Sharon Howard has served as an inspiration, coach and mentor to a few generations of NIU women (graduate students, undergraduates, and non-traditional students). She has been a mentor and friend to so many colleagues. She was the first director of the NIU Women's Resource Center (now the Gender and Sexuality Resource Center) and a recipient of the Wilma Stricklin Award. (Margie Cook, Anna Beth Payne, Michelle Bringas, Anne Kaplan, Kathy Hotelling, Sylvia Fuentes, Deborah Haliczer, Rebekah Kohli, Amy Levin, Lise Schlosser, Lois and Robert Self, Mary Sheldon, anonymous).
Barbara Saposs Levin, mother of NIU professor emerita and former Women's Studies director Amy Levin, lived abroad for more than twenty years in such places as France, Italy, England, India, and Japan. Since 1974, she has made her home in Denver, Colorado, where she has been active in numerous cultural organizations. She served as chair of the Denver Art Museum volunteers for two years and head of the Asian Art Association for one year. (Amy Levin, Chair, NIU Dept. of English)
A. Marie Jeannot Schriber (1907-2002), mother of NIU professor emerita Mary Sue Schriber, loved to tell of her close calls in speakeasys during prohibition in the 1920s, when schoolteachers (her profession) risked their jobs if caught drinking and smoking. Taking a risk and being ready for a good time were characteristic of my mother. What her friends and children and grandchildren most loved about her was her curiosity and her enthusiasm for new ideas. Even in her 90s, she continued to inquire about women's issues and applaud advances in women's rights. A practicing through questioning Catholic and a woman who adored being a mother, she wanted for other women whatever they wanted for themselves. She understood that feminism is the radical notion that women are people. She was a feminist. (Mary Sue Schriber, Frank and Mary Van Buer, Amy Levin, Liz and Reid Waldeland).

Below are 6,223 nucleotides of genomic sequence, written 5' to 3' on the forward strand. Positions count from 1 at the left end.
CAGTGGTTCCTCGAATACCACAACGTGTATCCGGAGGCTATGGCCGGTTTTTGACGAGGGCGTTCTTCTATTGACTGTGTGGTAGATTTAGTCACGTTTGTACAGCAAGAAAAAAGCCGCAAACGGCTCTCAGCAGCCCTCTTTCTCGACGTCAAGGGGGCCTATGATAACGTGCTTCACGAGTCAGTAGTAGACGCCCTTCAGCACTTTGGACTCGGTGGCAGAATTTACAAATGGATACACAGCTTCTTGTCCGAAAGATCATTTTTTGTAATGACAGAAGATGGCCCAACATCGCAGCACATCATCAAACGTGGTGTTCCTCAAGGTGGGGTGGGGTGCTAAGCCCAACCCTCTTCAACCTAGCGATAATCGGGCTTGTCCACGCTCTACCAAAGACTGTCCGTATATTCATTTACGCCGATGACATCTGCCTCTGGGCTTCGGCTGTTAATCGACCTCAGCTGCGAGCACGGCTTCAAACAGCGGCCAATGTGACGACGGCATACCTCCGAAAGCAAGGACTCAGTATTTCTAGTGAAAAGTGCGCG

Mary Sue Schriber, NIU professor emerita, was a distinguished teacher and professor emerita in the Department of English at Northern Illinois University from 1967-2001. Her sister, Anne Schriber Huffstetler, writes, “At the age of 13, Mary Sue stood on a snowbank to catch a first glimpse of her newborn baby sister, held up for her to see from a hospital window. I am that baby. My dear sister has been standing with me ever since that cold December day in northern Michigan. She has loved me as a mother loves a daughter, guiding me, rooting for me, enjoying me. She has introduced me to respectful debate and discussion, literature, travel, and, best of all, laughter.” (Anne Schriber Huffstetler)